Regional Gardening Reports :: National Gardening Association

Southwestern Deserts

June, 2010
Regional Report

Prepare Compost Piles for Summer

If turning compost when the thermometer reads 100+ isn't your thing, prepare the pile to sit through the long hot summer. Organic matter needs oxygen and moisture to decompose fairly quickly. Turn with a pitchfork, which will incorporate oxygen. Sprinkle with water from the hose regularly as you turn, so that ingredients have the moisture of a wrung out sponge. Don't wait to water from the top down after forming a new pile or most of the material won't get moistened. When finished, cover the pile with a tarp to help hold in moisture a bit longer.

Care for Tomato Plants

Tomato pollen isn't viable much over 90°F, so fruit won't set. Continue to water plants so existing tomatoes will mature and ripen. If you want to keep tomato plants alive through the summer to bloom and fruit again in the fall, provide shade cloth to protect them from the hot afternoon sun and cover the root area with 3-4 inches of organic mulch.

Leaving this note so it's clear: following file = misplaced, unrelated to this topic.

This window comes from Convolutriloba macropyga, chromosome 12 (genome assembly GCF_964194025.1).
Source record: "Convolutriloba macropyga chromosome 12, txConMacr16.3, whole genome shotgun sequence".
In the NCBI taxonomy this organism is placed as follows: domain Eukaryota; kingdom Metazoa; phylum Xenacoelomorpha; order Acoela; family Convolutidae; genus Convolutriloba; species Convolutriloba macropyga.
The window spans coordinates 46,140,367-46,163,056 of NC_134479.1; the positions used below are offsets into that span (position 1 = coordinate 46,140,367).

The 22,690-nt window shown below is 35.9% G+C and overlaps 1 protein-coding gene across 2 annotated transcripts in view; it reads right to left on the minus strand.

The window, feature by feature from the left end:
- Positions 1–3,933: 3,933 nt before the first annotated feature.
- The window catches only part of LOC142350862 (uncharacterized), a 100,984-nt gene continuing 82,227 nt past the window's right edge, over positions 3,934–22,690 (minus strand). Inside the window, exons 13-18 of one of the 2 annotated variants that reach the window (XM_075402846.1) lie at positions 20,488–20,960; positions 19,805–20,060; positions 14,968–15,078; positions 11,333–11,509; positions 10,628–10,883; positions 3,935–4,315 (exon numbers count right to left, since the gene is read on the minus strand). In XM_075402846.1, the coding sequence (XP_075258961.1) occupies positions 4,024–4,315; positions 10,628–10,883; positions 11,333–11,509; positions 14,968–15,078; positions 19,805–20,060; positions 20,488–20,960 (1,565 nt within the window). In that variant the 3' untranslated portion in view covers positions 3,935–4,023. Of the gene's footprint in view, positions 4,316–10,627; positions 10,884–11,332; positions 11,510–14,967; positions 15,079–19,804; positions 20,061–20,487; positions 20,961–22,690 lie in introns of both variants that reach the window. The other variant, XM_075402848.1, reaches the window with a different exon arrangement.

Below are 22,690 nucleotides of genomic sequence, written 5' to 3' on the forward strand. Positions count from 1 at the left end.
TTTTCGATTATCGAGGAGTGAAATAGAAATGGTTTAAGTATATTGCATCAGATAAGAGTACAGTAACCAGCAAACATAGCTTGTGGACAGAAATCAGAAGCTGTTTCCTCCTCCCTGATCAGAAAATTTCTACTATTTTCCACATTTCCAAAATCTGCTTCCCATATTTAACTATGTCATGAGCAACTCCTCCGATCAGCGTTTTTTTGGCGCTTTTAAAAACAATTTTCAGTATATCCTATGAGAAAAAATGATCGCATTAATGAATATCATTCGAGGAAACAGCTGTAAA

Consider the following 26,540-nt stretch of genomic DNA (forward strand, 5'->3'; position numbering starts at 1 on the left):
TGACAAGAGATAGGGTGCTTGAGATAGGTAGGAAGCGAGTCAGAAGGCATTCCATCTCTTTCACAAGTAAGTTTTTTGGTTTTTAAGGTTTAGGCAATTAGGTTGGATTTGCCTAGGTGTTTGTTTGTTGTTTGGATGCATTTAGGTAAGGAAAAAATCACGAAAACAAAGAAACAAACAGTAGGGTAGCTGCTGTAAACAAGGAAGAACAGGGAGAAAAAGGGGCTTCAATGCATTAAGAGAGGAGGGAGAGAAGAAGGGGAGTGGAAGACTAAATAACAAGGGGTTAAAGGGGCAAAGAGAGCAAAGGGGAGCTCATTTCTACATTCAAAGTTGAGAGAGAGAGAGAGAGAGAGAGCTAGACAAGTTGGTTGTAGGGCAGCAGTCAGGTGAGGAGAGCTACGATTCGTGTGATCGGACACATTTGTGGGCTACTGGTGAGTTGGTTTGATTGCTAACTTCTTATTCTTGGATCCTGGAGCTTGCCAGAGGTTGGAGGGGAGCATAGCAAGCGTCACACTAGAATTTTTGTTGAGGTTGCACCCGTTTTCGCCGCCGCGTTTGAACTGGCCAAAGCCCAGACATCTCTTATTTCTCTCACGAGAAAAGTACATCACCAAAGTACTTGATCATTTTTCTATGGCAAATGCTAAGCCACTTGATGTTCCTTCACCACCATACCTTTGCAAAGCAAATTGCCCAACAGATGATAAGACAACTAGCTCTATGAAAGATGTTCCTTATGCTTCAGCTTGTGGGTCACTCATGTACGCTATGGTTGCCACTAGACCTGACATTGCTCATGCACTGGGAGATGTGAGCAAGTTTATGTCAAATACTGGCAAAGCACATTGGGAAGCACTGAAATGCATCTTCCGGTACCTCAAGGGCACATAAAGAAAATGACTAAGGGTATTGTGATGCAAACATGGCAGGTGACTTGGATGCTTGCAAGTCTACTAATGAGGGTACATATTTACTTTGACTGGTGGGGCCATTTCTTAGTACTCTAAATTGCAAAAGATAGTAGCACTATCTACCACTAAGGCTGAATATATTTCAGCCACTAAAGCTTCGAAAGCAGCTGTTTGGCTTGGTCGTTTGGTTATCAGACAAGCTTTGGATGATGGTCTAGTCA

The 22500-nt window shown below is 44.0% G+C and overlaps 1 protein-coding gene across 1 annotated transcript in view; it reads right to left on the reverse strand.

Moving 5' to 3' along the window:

Prune Old Garden Roses

Once-blooming old garden roses (heritage roses) can be pruned after their spring bloom ends. They bloom on one-year-old or older wood, so pruning now will create wood for next spring's flowering. Use sharp by-pass pruners, which work with a scissors action. Seal all pruning cuts with wood glue to prevent cane borers from entering.

Plant Colorful Annuals

Sow seeds for sun- and heat-loving annuals such as zinnia, marigold, tithonia, gaillardia, cosmos, portulaca, salvia, and globe amaranth. Keep soil moist until seeds germinate. As seedlings grow, place several inches of mulch on the soil to maintain moisture and to reduce weeds and soil temperatures.

Watch for Praying Mantids

These delightful predators may be out and about in the garden as temperatures warm. They have long, slender bodies and sit with enlarged legs held upright to grab unsuspecting passersby. Their spherical egg casings look like hard brown styrofoam, about the size of a quarter to a half-dollar. They are often attached to plant stems or walls, so don't inadvertently destroy them as these are beneficial predators (although they eat as many good guys as bad).


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